Comments

As a long-time parent with children in SF public schools, I am very pleased that those three incumbents had the cajones to stand up to the union.

Every parent w/kids in SF public schools eventually has this experience (several times over): Your kid his put into a class with an incompetent teacher. In my experience- 1) a teacher who took every Thursday-Friday off (she had built up sick days over the years), 2) a teacher who assigned reading to her students in class every day and played on the Internet during the period, 3) a teacher who talked about her boyfriends and romantic life for the first 15 minutes of class each day and gave everybody straight A's (the kids loved it); 4) a computer teacher who had to asked her students how to solve software/hardware problems.

Parents complain. The union defends all teachers, bad and worse, under the sacred "seniority system." With enough complaining, you can get a teacher transferred out of your school, but the district merely reassigns him/her to another school.

The 12 "underperforming" schools get filled with burned-out teachers approaching retirement. The young/enthusiastic ones get laid off first, as you note in your article. The dead leaves persist and the young buds are immediately clipped.

Many parents despise the teacher's union (so do many teachers), and the reason is because of the sacred "seniority rule."

So I commend Fewer/Norton/Wynns for holding their ground. Maybe Dennis Kelly will be less brutally uncompromising and more willing to work with the board in the future.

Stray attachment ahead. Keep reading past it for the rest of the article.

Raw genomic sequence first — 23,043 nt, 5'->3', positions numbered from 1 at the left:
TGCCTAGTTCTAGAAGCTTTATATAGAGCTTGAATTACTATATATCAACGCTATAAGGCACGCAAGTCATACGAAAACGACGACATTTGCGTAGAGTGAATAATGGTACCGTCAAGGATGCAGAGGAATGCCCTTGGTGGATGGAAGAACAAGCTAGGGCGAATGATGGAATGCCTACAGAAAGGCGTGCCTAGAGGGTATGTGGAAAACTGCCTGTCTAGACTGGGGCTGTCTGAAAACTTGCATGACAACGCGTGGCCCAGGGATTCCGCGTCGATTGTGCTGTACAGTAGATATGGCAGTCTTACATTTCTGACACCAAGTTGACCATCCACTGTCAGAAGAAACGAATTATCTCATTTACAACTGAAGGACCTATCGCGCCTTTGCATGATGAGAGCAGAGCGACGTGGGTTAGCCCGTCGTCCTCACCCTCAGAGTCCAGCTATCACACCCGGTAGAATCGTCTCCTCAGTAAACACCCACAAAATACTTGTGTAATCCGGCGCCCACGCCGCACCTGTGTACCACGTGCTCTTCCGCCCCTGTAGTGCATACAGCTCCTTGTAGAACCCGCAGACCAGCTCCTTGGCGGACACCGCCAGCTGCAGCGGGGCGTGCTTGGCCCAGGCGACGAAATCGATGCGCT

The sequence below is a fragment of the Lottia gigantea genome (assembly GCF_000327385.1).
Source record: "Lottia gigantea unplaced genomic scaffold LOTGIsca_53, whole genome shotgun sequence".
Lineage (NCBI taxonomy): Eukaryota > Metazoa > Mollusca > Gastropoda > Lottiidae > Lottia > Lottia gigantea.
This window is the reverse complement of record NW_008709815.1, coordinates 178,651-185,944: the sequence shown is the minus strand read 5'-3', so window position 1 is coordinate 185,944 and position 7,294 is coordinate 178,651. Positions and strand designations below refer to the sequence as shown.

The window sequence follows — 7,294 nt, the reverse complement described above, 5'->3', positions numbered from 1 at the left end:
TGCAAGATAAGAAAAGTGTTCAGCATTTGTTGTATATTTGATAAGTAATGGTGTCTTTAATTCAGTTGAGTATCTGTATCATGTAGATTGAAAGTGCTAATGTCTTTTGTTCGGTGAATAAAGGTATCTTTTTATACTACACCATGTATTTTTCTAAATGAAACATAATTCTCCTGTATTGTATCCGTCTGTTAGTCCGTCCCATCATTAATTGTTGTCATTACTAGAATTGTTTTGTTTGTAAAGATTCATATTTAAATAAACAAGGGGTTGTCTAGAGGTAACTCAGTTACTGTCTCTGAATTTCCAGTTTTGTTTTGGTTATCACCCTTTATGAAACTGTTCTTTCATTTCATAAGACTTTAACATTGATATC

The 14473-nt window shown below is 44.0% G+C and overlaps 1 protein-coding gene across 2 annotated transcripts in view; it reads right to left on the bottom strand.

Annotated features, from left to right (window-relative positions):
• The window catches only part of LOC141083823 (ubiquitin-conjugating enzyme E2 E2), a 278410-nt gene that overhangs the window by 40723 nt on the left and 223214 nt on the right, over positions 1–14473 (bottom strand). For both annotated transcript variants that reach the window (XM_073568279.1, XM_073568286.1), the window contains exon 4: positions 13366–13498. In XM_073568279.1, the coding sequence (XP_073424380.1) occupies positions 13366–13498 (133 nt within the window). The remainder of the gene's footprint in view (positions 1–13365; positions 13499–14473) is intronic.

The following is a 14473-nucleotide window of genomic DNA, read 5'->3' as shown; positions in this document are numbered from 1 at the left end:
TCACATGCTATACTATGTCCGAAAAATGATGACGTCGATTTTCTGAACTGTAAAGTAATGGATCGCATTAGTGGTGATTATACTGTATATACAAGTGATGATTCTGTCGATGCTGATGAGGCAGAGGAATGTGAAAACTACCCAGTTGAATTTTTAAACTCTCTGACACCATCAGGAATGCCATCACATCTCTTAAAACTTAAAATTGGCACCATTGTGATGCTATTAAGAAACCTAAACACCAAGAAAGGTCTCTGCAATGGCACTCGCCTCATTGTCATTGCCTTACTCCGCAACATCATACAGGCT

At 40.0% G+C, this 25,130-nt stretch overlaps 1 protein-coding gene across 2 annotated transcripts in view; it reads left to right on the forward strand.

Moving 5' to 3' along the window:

Posted by Troll the XIV on Nov. 09, 2012 @ 8:54 am

As a long-time parent with children in SF public schools, I am very pleased that those three incumbents had the cajones to stand up to the union.

Every parent w/kids in SF public schools eventually has this experience (several times over): Your kid his put into a class with an incompetent teacher. In my experience- 1) a teacher who took every Thursday-Friday off (she had built up sick days over the years), 2) a teacher who assigned reading to her students in class every day and played on the Internet during the period, 3) a teacher who talked about her boyfriends and romantic life for the first 15 minutes of class each day and gave everybody straight A's (the kids loved it); 4) a computer teacher who had to asked her students how to solve software/hardware problems.

Parents complain. The union defends all teachers, bad and worse, under the sacred "seniority system." With enough complaining, you can get a teacher transferred out of your school, but the district merely reassigns him/her to another school.

The 12 "underperforming" schools get filled with burned-out teachers approaching retirement. The young/enthusiastic ones get laid off first, as you note in your article. The dead leaves persist and the young buds are immediately clipped.

Many parents despise the teacher's union (so do many teachers), and the reason is because of the sacred "seniority rule."

So I commend Fewer/Norton/Wynns for holding their ground. Maybe Dennis Kelly will be less brutally uncompromising and more willing to work with the board in the future.

Posted by Troll the XIV on Nov. 09, 2012 @ 8:54 am

By the way, Mission High School (one of the 12 'underperforming' schools) is going through an amazing turnaround.

I recommend that Tim Redmond and all other parents now shopping for high schools for their kids take a close look at this school. Get in on the ground floor, folks.

Posted by Troll the XIV on Nov. 09, 2012 @ 8:59 am

Agreed. Mission is the next Galileo.

Posted by SFUSD parent on Nov. 10, 2012 @ 12:42 am

The union needs to drop seniority and make it so you can fire bad teachers. It's unfair that rich kids at private schools can get a kid fired and others cannot. It's the civil rights issue of our time.

Posted by Fact Check on Dec. 23, 2012 @ 4:13 am

than the rest of us. We're supposed to be an "employment at will" State, so why can't we just fire the worst 10% or 20% of teachers?

Posted by Guest on Dec. 23, 2012 @ 7:31 am